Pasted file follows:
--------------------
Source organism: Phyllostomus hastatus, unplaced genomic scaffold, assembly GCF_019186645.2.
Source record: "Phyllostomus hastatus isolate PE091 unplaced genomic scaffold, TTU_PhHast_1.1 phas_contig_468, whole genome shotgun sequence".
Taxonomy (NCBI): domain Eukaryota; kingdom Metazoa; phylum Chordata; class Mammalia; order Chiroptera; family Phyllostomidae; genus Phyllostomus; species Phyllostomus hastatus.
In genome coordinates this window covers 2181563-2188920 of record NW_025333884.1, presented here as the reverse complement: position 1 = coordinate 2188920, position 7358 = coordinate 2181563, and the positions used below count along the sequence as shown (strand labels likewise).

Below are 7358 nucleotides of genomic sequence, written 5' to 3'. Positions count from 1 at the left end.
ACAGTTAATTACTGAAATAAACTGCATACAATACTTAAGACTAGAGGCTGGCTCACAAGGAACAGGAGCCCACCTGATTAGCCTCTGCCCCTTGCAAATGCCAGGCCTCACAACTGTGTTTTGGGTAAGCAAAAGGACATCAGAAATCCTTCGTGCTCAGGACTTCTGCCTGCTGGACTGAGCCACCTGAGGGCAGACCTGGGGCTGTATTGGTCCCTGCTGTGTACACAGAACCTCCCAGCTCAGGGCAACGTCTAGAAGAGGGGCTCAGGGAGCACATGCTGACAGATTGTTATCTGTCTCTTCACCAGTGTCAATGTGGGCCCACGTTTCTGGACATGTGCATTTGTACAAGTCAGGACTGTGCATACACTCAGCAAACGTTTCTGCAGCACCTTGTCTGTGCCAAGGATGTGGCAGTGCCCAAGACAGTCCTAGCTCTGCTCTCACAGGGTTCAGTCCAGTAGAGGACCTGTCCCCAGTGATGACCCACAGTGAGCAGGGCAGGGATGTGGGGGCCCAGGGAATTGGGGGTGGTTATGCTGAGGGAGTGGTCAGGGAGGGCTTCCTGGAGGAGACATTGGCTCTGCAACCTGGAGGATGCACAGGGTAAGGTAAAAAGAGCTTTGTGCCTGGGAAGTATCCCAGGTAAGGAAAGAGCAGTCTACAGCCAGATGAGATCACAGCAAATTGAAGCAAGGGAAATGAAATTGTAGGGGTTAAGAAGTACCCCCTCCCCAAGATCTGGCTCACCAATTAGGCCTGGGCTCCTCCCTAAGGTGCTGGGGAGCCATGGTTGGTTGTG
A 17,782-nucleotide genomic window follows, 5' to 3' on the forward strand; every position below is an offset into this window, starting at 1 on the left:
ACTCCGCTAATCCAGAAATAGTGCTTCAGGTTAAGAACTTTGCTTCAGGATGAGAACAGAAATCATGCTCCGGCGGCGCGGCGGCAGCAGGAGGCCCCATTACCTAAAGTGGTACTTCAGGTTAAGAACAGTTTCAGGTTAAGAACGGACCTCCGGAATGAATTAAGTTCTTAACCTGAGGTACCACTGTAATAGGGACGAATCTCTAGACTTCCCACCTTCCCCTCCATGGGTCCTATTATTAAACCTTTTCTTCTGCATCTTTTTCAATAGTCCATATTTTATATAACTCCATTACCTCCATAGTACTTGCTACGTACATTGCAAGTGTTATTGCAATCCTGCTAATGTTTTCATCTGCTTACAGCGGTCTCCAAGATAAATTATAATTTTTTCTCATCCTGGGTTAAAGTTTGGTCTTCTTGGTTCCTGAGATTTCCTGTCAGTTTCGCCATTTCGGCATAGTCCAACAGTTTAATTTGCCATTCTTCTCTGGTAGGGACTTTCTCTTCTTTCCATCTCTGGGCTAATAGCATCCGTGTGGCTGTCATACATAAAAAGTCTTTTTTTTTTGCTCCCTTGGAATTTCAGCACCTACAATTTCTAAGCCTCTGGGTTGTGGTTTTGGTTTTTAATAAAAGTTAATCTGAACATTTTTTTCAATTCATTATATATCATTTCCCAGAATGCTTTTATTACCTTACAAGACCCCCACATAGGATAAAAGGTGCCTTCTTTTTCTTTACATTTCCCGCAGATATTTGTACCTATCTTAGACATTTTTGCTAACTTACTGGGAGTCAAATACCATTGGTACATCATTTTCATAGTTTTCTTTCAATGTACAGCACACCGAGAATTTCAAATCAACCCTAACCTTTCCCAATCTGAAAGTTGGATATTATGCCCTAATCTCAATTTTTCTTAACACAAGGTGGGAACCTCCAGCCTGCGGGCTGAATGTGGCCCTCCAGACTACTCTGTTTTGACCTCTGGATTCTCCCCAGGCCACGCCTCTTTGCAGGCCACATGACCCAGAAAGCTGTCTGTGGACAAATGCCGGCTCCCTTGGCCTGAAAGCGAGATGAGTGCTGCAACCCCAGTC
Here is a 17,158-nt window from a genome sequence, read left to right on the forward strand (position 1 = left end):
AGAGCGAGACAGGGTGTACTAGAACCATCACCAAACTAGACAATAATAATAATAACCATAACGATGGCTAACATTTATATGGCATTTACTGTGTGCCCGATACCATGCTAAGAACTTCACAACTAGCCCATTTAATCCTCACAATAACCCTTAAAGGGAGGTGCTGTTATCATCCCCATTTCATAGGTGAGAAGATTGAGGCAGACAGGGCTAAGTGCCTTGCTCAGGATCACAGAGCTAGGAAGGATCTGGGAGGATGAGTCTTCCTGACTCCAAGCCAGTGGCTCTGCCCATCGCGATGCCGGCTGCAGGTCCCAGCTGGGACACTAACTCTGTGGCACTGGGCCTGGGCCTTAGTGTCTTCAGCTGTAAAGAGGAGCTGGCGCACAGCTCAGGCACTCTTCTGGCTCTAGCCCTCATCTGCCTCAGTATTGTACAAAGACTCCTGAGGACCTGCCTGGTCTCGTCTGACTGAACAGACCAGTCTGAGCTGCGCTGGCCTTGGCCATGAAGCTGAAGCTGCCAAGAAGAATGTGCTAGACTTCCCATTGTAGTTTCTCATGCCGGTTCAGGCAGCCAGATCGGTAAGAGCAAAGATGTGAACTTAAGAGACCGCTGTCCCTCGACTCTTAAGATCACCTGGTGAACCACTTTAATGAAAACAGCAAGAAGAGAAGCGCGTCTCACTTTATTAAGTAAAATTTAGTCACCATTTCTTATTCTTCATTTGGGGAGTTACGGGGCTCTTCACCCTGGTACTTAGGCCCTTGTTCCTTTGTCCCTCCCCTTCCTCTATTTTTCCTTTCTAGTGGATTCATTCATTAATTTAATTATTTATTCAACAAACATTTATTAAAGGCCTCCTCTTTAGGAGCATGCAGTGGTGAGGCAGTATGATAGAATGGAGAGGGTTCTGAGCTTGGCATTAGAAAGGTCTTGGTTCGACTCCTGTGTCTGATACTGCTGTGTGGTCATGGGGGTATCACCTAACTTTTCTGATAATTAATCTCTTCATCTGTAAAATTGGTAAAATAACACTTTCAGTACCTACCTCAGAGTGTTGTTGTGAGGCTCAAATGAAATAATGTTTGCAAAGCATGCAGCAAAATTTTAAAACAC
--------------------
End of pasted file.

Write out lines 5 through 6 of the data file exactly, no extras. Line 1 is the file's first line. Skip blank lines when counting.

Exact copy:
Below are 7358 nucleotides of genomic sequence, written 5' to 3'. Positions count from 1 at the left end.
ACAGTTAATTACTGAAATAAACTGCATACAATACTTAAGACTAGAGGCTGGCTCACAAGGAACAGGAGCCCACCTGATTAGCCTCTGCCCCTTGCAAATGCCAGGCCTCACAACTGTGTTTTGGGTAAGCAAAAGGACATCAGAAATCCTTCGTGCTCAGGACTTCTGCCTGCTGGACTGAGCCACCTGAGGGCAGACCTGGGGCTGTATTGGTCCCTGCTGTGTACACAGAACCTCCCAGCTCAGGGCAACGTCTAGAAGAGGGGCTCAGGGAGCACATGCTGACAGATTGTTATCTGTCTCTTCACCAGTGTCAATGTGGGCCCACGTTTCTGGACATGTGCATTTGTACAAGTCAGGACTGTGCATACACTCAGCAAACGTTTCTGCAGCACCTTGTCTGTGCCAAGGATGTGGCAGTGCCCAAGACAGTCCTAGCTCTGCTCTCACAGGGTTCAGTCCAGTAGAGGACCTGTCCCCAGTGATGACCCACAGTGAGCAGGGCAGGGATGTGGGGGCCCAGGGAATTGGGGGTGGTTATGCTGAGGGAGTGGTCAGGGAGGGCTTCCTGGAGGAGACATTGGCTCTGCAACCTGGAGGATGCACAGGGTAAGGTAAAAAGAGCTTTGTGCCTGGGAAGTATCCCAGGTAAGGAAAGAGCAGTCTACAGCCAGATGAGATCACAGCAAATTGAAGCAAGGGAAATGAAATTGTAGGGGTTAAGAAGTACCCCCTCCCCAAGATCTGGCTCACCAATTAGGCCTGGGCTCCTCCCTAAGGTGCTGGGGAGCCATGGTTGGTTGTG